Soldiers in a Bosnian army hospital recount their youth and pre-war lives in a series of flashbacks.
If you didn't watch the news during the Bosnian War. Or read the papers. Or perhaps didn't understand the conflict and don't really want to spend time reading a review about another Bosnian War film... it's enough to know that this one has plenty of action, a witty script, buckets of blood, a couple of sex scenes and is pretty darned good.
On the other hand, those who don't have the willpower to resist knowing more should consider this: Martin Bell, the celebrated Bosnian War journalist, has recently lambasted the makers of Welcome To Sarajevo for celebrating war journalists. Confusing. Consider also that the makers of Pretty Village were filming as the conflict raged through the backyards of Europe and found everyone they met - Serbs, Croats, Muslims, Turks - to be equally confused.
What is crystal clear is that this film is a work of pure brilliance. Shot in flashback, it traces the Serb Milan (Bjelogrlic) from his hospital bed to the deserted tunnel which his childhood friend Halil (Pejakovic), a muslim, had trapped him in during the conflict. Throughout the siege director Dragojevic intercuts these horrendous scenes with snippets from the men's idyllic childhood which only serve to compliment the utter insanity of a country torn in two halves.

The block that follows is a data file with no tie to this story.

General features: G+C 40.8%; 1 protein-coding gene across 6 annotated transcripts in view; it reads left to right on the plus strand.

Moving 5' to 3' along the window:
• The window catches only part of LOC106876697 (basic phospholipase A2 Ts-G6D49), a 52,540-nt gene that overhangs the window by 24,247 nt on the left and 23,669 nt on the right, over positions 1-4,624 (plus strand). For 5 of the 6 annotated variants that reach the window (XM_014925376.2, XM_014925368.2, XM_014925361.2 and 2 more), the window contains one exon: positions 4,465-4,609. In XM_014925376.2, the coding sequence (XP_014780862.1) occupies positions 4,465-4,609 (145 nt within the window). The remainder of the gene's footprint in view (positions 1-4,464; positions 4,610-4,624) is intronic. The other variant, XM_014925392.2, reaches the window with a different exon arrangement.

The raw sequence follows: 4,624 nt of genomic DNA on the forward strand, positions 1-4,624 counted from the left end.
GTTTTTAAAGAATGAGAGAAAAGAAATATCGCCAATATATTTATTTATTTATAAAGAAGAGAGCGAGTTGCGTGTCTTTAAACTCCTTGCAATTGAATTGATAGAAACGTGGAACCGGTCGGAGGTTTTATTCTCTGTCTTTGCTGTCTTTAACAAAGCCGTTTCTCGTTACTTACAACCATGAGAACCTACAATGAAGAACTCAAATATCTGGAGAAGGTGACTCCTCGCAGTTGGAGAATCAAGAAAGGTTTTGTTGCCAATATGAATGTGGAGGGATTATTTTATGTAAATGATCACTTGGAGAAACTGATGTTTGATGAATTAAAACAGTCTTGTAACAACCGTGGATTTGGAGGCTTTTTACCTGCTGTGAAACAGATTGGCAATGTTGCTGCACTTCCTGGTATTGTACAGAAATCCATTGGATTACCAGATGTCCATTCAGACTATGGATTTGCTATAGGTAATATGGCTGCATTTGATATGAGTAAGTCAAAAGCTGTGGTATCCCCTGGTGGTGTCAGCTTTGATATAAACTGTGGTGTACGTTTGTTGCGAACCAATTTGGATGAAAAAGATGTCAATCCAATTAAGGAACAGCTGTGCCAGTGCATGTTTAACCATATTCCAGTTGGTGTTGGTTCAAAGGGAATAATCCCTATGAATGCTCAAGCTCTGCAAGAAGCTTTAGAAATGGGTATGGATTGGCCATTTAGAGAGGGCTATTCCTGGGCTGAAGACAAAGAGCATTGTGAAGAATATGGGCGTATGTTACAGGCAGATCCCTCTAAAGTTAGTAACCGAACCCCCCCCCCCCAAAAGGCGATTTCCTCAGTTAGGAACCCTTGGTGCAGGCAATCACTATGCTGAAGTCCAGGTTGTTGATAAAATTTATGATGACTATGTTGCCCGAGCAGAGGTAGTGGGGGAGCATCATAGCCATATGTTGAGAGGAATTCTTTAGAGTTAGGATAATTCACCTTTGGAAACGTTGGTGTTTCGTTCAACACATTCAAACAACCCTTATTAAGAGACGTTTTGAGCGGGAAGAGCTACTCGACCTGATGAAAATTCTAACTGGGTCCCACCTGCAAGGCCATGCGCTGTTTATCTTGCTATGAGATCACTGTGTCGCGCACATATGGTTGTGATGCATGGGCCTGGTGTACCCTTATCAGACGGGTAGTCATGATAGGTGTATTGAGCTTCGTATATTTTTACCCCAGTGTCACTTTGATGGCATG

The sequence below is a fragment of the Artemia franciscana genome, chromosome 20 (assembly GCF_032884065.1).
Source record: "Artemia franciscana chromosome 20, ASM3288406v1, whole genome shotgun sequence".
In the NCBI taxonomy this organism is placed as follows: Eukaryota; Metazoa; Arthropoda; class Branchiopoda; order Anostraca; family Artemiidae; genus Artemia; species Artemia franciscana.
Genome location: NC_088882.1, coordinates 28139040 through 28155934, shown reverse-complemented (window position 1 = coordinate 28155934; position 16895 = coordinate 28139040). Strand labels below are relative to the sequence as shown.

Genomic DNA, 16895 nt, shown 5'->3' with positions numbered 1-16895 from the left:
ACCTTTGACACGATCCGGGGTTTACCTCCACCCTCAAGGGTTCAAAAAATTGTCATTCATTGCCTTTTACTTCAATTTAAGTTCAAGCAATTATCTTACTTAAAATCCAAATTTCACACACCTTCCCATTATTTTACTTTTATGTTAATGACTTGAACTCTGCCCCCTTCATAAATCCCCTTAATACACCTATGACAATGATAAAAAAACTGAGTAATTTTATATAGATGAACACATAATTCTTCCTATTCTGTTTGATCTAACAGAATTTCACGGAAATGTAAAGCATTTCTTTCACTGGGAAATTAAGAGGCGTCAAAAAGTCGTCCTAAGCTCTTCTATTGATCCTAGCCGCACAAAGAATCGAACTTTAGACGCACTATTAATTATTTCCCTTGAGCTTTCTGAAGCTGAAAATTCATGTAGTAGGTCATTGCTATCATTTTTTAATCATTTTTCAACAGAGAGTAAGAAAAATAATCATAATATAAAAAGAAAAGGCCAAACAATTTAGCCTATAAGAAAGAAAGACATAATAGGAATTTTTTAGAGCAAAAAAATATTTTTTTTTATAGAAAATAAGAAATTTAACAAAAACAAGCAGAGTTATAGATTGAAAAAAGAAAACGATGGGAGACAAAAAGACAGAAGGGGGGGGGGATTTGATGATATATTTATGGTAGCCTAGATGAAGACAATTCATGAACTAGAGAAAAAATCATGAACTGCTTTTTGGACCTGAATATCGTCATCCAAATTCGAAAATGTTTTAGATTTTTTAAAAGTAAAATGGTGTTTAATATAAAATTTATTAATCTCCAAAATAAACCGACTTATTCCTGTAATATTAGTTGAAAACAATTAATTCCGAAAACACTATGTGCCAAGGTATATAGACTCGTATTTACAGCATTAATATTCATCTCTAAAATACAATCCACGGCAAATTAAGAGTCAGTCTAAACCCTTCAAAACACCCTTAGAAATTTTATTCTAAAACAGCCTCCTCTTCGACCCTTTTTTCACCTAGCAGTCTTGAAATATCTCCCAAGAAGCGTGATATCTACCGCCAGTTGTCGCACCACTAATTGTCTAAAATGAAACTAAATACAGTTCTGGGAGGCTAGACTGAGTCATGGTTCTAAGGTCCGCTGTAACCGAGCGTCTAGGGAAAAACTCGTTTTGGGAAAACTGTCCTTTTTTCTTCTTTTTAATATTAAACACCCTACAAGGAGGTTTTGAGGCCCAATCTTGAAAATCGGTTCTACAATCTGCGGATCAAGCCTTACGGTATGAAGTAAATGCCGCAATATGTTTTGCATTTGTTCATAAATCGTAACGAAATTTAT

Visually the film is astounding, with Dragojevic giving the austere topic some masterful editing and flourishing camera swings. There are also some vintage sequences; a peace corps chanting Give Peace A Chance outside a war hospital; a hilarious sex scene climaxing with the news of Tito's death; a communal urine-drinking contest to stay alive. Perhaps not the best film to see the new year in with, but for those with curiosity these images will stick in your mind like a pickaxe.
A work of pure brilliane. Visually astounding and thought provoking.